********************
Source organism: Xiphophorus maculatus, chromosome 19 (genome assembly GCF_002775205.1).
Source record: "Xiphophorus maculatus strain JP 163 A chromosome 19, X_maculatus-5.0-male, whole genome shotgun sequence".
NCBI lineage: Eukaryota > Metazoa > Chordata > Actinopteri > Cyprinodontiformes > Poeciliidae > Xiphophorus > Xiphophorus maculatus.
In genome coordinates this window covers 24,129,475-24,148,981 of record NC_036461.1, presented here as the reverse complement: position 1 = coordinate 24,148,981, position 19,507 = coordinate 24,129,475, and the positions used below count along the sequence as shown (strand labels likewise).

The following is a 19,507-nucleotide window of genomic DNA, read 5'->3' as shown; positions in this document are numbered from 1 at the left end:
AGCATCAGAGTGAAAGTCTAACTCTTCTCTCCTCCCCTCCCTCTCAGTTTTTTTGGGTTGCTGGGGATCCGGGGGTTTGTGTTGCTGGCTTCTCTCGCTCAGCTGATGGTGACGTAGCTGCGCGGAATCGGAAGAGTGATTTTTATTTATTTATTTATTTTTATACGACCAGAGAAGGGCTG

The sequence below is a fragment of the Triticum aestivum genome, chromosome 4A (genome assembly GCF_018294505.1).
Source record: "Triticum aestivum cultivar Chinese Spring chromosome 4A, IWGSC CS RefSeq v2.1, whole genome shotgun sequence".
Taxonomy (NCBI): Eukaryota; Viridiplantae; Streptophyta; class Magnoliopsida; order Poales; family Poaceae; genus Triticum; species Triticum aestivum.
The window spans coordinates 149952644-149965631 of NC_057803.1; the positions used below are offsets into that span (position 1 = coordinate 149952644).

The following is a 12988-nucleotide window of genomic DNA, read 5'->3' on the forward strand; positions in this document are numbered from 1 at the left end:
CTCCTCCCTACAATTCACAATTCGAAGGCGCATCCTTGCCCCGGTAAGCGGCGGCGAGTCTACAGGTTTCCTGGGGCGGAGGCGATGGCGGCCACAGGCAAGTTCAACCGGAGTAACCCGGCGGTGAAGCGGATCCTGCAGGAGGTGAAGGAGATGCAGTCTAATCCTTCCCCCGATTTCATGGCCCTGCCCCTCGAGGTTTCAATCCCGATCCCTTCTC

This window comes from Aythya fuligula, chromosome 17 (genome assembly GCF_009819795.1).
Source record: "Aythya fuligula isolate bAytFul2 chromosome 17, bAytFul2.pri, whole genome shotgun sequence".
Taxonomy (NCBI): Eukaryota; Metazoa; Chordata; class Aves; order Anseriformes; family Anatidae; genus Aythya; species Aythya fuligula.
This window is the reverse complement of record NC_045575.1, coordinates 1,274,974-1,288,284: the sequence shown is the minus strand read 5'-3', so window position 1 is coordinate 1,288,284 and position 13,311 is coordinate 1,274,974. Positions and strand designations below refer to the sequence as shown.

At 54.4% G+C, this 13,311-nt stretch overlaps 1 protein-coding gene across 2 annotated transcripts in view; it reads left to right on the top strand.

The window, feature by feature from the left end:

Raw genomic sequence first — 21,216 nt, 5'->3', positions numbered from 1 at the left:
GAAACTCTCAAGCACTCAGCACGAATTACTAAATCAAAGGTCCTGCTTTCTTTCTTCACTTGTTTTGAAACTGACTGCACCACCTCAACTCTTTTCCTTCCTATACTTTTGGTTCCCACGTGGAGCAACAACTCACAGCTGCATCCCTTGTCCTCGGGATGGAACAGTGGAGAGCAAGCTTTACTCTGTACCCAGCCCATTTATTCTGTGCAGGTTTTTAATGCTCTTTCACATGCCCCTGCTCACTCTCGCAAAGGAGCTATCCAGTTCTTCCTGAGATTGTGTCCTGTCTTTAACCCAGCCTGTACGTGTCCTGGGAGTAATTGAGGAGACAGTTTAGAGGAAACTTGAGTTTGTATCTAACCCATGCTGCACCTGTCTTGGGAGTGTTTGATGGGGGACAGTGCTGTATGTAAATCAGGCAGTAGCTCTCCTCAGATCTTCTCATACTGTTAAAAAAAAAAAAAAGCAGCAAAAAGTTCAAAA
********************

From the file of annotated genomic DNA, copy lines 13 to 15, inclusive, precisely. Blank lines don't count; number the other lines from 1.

This window comes from Aythya fuligula, chromosome 17 (genome assembly GCF_009819795.1).
Source record: "Aythya fuligula isolate bAytFul2 chromosome 17, bAytFul2.pri, whole genome shotgun sequence".
Taxonomy (NCBI): Eukaryota; Metazoa; Chordata; class Aves; order Anseriformes; family Anatidae; genus Aythya; species Aythya fuligula.